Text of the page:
MME Spotlight: Cinque Henderson
Cinque Henderson Takes Us On His Journey to Hollywood And Of What It’s Like Working Alongside Entertainment Icons Steven Spielberg and Aaron Sorkin
(Note: Cinque Henderson spoke during MME’s 2015 seminar at The Los Angeles Film School)
Cinque Henderson graduated from Harvard and headed to Hollywood by way of Wall Street. His first job in the entertainment industry was working at DreamWorks as a creative executive on the historical epic, Amistad, and the family comedy, Mouse Hunt.
But after spending several years reading hundreds of scripts, developing hit projects, and honing his talents as a producer, Cinque Henderson left DreamWorks to pursue his own dream. Now, he’s an accomplished writer who has worked on some of the biggest shows on network and cable television, including HBO’s award-winning series The Newsroom and NBC critical hits Studio 60 on the Sunset Strip and E-Ring.
Here’s a brief excerpt as MME caught up with Mr. Henderson, who shared his thoughts on the entertainment business, including working with Steven Spielberg, Aaron Sorkin and also being named after a courageous historical figure.
MME: Your background is so colorful and diverse. Tell us about some of the amazing opportunities you had as a college undergrad?
CH: I went to Harvard and worked with Henry Louis Gates. I interned at 40 Acres & A Mule for filmmaker Spike Lee during a summer. I also registered people to vote a year before the first free elections in South Africa that ultimately led to Nelson Mandela being elected President.
MME: Did you snag a writing job right out of Harvard?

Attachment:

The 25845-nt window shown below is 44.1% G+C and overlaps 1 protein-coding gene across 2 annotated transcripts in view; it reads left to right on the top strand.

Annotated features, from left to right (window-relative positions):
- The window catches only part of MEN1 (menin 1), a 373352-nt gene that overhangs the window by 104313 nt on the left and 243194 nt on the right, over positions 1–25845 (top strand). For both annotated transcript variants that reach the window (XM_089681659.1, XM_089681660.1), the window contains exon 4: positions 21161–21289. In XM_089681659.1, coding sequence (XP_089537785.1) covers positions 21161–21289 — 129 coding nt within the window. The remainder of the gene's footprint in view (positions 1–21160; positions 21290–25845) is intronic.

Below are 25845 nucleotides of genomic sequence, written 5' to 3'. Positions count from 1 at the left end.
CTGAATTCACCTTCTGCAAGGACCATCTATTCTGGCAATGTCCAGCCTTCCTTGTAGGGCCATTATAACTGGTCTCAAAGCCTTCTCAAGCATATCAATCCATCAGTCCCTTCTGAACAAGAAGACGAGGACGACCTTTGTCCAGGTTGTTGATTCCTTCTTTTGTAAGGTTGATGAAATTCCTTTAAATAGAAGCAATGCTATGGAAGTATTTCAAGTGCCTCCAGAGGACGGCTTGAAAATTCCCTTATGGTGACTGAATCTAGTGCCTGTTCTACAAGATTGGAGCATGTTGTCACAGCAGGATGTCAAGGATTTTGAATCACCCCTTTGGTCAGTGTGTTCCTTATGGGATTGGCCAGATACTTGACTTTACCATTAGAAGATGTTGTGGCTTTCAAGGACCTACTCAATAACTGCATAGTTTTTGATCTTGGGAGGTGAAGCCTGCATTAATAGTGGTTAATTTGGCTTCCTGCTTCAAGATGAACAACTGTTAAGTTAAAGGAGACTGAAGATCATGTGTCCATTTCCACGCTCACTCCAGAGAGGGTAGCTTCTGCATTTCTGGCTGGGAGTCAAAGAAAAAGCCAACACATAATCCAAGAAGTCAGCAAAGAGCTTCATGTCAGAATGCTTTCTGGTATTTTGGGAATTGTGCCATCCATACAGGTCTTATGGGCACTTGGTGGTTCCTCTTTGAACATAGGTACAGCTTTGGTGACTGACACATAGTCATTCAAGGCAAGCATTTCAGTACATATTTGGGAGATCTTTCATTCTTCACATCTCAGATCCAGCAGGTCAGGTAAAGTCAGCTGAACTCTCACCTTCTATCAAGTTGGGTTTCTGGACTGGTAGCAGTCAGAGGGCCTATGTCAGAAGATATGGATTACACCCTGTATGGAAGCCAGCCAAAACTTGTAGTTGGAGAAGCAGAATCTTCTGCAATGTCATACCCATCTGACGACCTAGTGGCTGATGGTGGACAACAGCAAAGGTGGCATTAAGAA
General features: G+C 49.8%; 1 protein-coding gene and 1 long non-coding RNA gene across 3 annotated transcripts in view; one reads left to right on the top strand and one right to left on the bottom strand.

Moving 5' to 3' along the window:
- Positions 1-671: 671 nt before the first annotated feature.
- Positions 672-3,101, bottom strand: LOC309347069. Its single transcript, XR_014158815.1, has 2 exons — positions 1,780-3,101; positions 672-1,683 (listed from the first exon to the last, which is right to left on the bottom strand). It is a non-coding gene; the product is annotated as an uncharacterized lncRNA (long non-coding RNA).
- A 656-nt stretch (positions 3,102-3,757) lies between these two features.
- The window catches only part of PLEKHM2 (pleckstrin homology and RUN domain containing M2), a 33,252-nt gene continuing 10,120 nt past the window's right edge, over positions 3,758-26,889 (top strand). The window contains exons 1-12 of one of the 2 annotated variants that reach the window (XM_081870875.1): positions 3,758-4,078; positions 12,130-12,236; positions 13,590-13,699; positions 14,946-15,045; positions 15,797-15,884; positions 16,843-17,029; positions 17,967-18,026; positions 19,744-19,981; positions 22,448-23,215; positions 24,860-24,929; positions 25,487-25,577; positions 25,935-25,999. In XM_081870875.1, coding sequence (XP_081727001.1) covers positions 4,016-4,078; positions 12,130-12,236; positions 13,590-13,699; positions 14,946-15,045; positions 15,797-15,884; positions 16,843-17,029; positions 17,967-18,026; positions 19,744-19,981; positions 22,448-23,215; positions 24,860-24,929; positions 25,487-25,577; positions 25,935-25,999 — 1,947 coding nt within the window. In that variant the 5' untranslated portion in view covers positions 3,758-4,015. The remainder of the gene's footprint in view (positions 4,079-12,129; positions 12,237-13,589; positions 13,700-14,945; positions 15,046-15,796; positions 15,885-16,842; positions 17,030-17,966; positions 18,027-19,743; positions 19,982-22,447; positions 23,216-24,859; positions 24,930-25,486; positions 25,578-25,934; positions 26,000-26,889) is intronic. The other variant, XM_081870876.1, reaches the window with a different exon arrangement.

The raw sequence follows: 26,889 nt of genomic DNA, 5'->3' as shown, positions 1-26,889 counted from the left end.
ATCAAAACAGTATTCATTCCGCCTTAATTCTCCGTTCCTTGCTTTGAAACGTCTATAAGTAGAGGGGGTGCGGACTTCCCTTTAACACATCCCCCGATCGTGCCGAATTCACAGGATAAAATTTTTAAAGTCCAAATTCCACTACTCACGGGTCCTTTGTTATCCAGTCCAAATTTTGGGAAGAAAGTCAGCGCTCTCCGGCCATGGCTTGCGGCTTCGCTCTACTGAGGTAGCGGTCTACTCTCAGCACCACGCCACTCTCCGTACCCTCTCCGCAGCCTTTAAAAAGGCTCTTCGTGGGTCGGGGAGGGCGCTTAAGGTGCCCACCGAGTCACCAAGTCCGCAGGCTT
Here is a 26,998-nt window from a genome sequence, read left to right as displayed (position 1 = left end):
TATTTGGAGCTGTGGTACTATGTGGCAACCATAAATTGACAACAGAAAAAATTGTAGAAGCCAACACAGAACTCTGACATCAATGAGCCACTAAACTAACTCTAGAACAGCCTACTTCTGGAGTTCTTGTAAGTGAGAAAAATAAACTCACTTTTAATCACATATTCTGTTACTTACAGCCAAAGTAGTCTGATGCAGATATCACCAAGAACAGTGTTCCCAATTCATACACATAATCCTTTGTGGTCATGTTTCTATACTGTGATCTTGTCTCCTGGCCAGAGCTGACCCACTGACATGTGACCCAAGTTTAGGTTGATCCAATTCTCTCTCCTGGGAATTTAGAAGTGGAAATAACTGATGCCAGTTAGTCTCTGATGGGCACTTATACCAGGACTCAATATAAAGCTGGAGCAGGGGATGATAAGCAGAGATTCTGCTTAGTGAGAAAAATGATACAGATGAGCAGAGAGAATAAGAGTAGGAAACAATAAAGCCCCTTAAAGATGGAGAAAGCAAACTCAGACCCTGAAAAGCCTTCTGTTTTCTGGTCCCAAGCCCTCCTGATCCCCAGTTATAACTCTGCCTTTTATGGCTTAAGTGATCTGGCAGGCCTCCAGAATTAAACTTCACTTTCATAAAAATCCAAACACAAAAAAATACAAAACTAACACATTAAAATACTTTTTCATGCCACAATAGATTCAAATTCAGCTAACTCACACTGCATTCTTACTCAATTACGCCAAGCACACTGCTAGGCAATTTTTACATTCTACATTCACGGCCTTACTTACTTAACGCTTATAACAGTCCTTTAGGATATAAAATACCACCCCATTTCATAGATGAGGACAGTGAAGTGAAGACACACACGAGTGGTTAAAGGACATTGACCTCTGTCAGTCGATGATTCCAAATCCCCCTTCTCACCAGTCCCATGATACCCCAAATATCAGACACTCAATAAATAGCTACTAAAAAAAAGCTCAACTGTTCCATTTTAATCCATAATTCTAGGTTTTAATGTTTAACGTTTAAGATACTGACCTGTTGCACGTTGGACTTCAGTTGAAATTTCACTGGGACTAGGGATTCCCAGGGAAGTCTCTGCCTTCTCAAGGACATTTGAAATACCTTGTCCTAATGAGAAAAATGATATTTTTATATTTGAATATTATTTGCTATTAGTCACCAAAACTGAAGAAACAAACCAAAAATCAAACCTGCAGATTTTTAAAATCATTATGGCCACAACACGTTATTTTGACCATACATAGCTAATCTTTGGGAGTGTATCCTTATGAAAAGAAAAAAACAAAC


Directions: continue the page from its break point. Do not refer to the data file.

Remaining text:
CH: My first “industry job” was as an executive. My first “job” was in Wall Street; I hated it. I was very, very lucky to work at DreamWorks at the beginning when things were still fluid and very creative.
MME: How did you go from working on Wall Street to working at DreamWorks as a Creative Executive?
CH: A mentor/friend of mine was a friend of one of the owners of DreamWorks. He introduced us. The owner passed my resume on to the film department and they were in the process of developing the movie Amistad about Joseph Cinque whom I am named after. So it was a bit of kismet.
MME: What was it like working with legendary filmmaker Steven Spielberg?
CH: That experience gave me confidence that I could work with and alongside the best in the business. When you’re at Steven Spielberg’s house and he’s listening to something you’re saying and nodding in agreement, that’s a special feeling.
MME: You’ve worked with Emmy and Oscar winning writer Aaron Sorkin on several projects. What’s the biggest lesson you learned from him while working as one of his staff writers?
CH: Aaron is an unusual bird. The lesson for me is always have people around you who can see through and call you on your BS. To Aaron’s credit, he kept me around even though we’d get into heated arguments about some social policy or another. He’s a lefty from the time he wakes up in the morning to the time he goes to bed at night. I’m far less left wing, much more of a centrist in my political ideas. But Aaron allowed you to openly and freely disagree with him and not suffer from it. He enjoyed the give and take. He hardly listened or followed my advice but he heard me out.
MME: Quite often, first-time writers, and perhaps even yourself, are asked to write on spec. When should you say “yes” and when “no”?
CH: Every writer has to write in spec at some point in their career. You need a spec script to get hired to write a “non spec” script, especially in TV. So if you think the idea is a good one that you can remain passionate about (even through multiple drafts and I mean many multiple drafts), and it will be a good addition to your arsenal of scripts, then go for it; if it sells, all the better. And what else are you doing with your free time to get better as a writer? The only way to become a good writer is writing and editing, writing and editing, writing and editing.